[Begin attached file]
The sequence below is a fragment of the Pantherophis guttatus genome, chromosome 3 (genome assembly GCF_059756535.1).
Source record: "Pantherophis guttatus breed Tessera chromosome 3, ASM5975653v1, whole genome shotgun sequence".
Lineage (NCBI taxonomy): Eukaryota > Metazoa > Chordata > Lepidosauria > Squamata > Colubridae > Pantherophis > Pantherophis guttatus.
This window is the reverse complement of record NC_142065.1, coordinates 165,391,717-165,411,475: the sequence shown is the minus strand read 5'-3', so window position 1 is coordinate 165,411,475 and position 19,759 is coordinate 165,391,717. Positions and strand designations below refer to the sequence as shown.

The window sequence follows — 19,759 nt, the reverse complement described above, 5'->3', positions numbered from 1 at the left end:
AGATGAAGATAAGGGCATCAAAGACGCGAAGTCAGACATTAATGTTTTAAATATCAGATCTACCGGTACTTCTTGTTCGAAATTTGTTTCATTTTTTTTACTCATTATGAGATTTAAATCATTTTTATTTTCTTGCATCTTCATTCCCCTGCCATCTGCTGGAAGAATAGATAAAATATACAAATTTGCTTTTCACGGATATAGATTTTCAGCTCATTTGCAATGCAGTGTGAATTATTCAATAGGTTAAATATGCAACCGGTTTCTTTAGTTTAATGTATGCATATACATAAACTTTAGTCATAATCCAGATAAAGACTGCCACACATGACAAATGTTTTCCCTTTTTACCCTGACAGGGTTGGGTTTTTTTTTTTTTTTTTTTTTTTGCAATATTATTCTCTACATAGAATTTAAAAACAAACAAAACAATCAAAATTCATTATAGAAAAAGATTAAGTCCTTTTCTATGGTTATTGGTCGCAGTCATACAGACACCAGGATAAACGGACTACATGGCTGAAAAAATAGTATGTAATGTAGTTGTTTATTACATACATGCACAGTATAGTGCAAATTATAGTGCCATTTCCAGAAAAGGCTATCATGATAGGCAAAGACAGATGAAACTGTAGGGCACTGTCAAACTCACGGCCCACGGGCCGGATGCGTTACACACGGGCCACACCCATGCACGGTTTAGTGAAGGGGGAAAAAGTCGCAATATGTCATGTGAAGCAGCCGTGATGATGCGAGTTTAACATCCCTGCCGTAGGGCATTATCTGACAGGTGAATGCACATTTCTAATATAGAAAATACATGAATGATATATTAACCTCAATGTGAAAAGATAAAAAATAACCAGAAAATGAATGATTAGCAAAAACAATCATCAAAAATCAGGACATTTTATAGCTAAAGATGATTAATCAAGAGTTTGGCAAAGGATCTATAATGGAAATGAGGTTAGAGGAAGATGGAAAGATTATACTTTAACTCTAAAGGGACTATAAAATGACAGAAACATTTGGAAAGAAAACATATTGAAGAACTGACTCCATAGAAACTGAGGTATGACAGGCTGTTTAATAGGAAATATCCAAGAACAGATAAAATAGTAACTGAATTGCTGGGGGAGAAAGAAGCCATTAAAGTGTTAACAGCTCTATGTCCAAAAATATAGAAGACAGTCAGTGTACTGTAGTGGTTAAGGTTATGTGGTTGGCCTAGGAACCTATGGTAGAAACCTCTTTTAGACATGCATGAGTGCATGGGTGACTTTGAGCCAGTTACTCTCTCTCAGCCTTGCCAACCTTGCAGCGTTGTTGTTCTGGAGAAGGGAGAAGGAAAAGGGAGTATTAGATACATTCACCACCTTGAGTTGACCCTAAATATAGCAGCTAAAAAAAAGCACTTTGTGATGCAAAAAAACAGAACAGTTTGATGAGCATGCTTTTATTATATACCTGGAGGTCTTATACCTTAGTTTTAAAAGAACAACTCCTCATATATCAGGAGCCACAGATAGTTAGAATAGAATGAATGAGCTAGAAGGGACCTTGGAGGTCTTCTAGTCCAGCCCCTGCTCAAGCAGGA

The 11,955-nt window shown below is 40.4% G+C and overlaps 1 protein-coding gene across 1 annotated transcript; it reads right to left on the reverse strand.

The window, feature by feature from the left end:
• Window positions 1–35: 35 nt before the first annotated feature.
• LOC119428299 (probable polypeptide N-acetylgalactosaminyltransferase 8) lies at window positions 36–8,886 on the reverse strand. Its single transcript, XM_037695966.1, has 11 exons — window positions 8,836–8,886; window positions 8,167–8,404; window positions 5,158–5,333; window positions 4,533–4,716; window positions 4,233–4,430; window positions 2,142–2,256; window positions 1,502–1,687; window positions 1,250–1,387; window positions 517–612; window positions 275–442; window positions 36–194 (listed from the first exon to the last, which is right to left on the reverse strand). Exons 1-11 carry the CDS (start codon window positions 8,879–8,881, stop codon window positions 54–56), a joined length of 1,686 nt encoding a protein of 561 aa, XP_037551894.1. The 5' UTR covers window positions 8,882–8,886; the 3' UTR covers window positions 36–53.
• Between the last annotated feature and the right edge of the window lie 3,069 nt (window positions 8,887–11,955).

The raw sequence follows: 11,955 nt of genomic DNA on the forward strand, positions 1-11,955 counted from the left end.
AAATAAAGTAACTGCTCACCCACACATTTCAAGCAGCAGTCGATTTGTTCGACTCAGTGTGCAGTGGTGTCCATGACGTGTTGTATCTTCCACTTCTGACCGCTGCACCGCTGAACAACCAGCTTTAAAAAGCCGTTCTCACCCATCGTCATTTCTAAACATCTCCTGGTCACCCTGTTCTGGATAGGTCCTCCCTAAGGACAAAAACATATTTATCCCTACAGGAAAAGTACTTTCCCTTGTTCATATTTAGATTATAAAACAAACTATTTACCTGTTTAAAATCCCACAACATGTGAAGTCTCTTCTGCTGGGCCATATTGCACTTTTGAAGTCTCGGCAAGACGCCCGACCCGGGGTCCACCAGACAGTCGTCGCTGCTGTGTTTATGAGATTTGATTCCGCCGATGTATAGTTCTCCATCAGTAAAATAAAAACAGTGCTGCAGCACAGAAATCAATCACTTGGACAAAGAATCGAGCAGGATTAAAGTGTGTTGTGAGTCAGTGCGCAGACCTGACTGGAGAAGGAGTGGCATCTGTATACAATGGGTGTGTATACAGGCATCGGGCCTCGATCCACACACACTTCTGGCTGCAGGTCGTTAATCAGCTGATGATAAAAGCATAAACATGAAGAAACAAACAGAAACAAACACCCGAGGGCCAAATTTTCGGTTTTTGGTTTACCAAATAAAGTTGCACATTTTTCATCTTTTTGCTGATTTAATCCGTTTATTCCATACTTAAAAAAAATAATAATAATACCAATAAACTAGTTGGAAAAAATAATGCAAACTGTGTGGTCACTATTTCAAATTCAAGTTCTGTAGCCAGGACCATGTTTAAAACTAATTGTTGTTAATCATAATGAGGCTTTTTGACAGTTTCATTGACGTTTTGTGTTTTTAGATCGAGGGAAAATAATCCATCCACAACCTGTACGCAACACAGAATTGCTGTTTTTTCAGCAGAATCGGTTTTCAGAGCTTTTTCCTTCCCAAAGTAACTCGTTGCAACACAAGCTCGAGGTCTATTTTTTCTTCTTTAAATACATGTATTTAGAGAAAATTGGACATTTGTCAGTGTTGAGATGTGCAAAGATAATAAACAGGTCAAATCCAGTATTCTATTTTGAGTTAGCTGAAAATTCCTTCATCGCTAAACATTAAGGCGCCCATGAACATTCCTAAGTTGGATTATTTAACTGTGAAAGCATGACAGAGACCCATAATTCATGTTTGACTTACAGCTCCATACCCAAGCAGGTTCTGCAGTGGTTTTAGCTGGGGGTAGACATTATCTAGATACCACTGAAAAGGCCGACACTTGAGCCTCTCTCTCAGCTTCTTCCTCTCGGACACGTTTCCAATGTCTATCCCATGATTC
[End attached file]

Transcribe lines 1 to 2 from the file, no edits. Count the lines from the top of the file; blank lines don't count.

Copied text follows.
The sequence below is a fragment of the Pantherophis guttatus genome, chromosome 3 (genome assembly GCF_059756535.1).
Source record: "Pantherophis guttatus breed Tessera chromosome 3, ASM5975653v1, whole genome shotgun sequence".